Small Days is Still on Me Mind

Aliyah Khan

My navel string bury in Guyana. Fuh true, my mother keep it and I see it, a dry-up dry-up twist of skin, but it didn’t come with us to New York. I frighten where it deh, under some Dutchman silk-cotton tree or in some water mumma river. My mother is a real fullaman Muslim lady, but she warn me about jumbie and ting since I small. In dem days not so long ago even the cocaine taking over the country was obeah.

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Return

A-dZiko Simba Gegele

The plane came to an abrupt stop and Mavis turned to stare through the oval window on her right. Spread away from them were acres of concrete, flat and marked with giant numbers and lines and shapes in black, white and yellow and in the distance the terminal had shrunk to a toy barn surrounded by mini planes each bouncing specks of the weak sunlight that penetrated the cloud layer. 

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 Poems

Cornel Bogle

June 8, 1979

I use to work a place where I cut news clippings
till one day I left my scissors and reach for a blade
next ting I know is blood all over,
so I start write letters to the editor instead.

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It is Not the Sea that Binds Us

Tanicia Pratt

it is the earth
the lime or reddish
soil we plow for nourishment.
it is the banana & sugar cane
a sweetness that seasons
our tongues.
it is the manners
the tank you’s or excuse me’s
it is the mornin’

                         mornin’

                                     mornin’

in Grammy’s spirit, telling you
don’t talk to da v’oman in v’hite
it is buried faiths;
Obeah, Islam, Rastafari.
it is our feet
moving on our own time
because no place is more important than the grave.
it’s the death mark on Mummy’s leg.
& the fedora Uncle Lenny does wear
because it reminds him of when
we were dependent but rich.

it is the dream
that we can be autonomous.
it is not the sea, no,
it is the sand
& the cracks we often fall in between.

Fyre

The thing that made
Fyre Fest lucrative
was the dream. 

of clear waters &
palm trees – not
The Bahamas
& its people.

They do not dream of the people
nor the hands that
build their hammocks &
butter their boiled lobsters.

They dream of lush;
of gold & blue diamonds
of villas & canopies
overlooking their Paradise.

They’ve forgotten that
pirates dreamt here too
wrecking their legacy by the docks

& the Bermuda triangle
is still a mystery.

Tanicia Pratt is a millennial, Bahamian-Muslim poet based in Nassau, New Providence. Her writing naturally explores the cultural experiences of Caribbean women. She cares about human wellness, the environment, and cultural preservation. Her work has been featured in Write About Now, POUI, Transforming Spaces, NE8, and Double Dutch. Tanicia loves coffee + horror films + staying in bed on a rainy day.

Coppertone and Disenchantment

By Grace Virtue

Barbara Lewars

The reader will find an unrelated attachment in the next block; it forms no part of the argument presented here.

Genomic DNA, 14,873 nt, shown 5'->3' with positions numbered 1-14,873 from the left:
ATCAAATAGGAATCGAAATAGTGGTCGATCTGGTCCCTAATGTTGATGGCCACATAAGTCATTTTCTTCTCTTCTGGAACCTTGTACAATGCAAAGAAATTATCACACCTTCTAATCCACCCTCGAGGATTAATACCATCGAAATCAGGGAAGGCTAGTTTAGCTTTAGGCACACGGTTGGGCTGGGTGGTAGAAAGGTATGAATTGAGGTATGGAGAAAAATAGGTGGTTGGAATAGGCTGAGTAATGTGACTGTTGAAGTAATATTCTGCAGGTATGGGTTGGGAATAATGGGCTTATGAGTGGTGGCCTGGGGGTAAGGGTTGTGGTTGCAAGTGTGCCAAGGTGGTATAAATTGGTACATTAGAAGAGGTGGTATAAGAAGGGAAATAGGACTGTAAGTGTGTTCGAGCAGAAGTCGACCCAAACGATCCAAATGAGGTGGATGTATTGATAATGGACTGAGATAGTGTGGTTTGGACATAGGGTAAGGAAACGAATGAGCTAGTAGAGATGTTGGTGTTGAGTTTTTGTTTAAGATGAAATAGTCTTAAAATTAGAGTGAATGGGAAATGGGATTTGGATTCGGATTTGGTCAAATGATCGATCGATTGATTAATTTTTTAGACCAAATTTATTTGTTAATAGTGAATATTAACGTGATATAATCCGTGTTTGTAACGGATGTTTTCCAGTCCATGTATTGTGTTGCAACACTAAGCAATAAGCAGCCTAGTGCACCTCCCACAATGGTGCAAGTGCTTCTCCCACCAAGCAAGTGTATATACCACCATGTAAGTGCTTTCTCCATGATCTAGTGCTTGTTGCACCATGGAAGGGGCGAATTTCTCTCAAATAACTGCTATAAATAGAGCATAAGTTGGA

An online photo of a woman caught my attention late last year. Beyond the undefined ethnicity, perfectly coiffed hair, and flawless bronze skin, she seemed like someone I should know.

It was Barbara Lewars, I soon found out, second wife of the late Jamaican Prime Minister Michael Manley and mother of their daughter, Sarah. Lewars died from cancer in the late sixties when I was a toddler in rural Manchester but I knew Sarah from CARIMAC, which explained the vague sense of familiarity. The shiny black hair, the deep expressive eyes and luminous smile, were all the same.

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Roses for Mister Thorne

For the fallen (June 1980)

Jacob Ross

PREE is happy to republish award-winning Grenadian author Jacob Ross’s short story from Akashic BooksSo Many Islands anthology .

Anni pushed a reluctant hand towards her little plastic radio and cut off the outraged voice of Mister Thorne. She would have liked to listen to his whole speech but she had work to do. Her yams were strangling the sweet potatoes, and today she was going to tame them. Out in the garden, though, her head was full of Missa Thorne: his talk of Bloody Thursday ‒ the bomb-blast that was meant to kill him, and the retribution he’d let loose on the Counters who’d placed the device beneath the stage on which he stood.

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Animate Objects: The Spirited Sculptures of Potoprens

Jake Nussbaum

A saint stands at the back of the gallery in joyous salutation. His arms are salvaged metal, perhaps the tie rods of a scrapped truck. His head is a human skull, a real skull, mouth agape. A red christmas light pops out of one eye socket, a shotgun shell through the other. Wiry human hair bunches around his shoulders and neck. He wears a dusty-green WWII helmet, held in the halo of a rusty hubcap. In one axle-hand, he holds an iron rod from which rubber cords dangle and twist. In the other, he holds a rusty metal crucifix.

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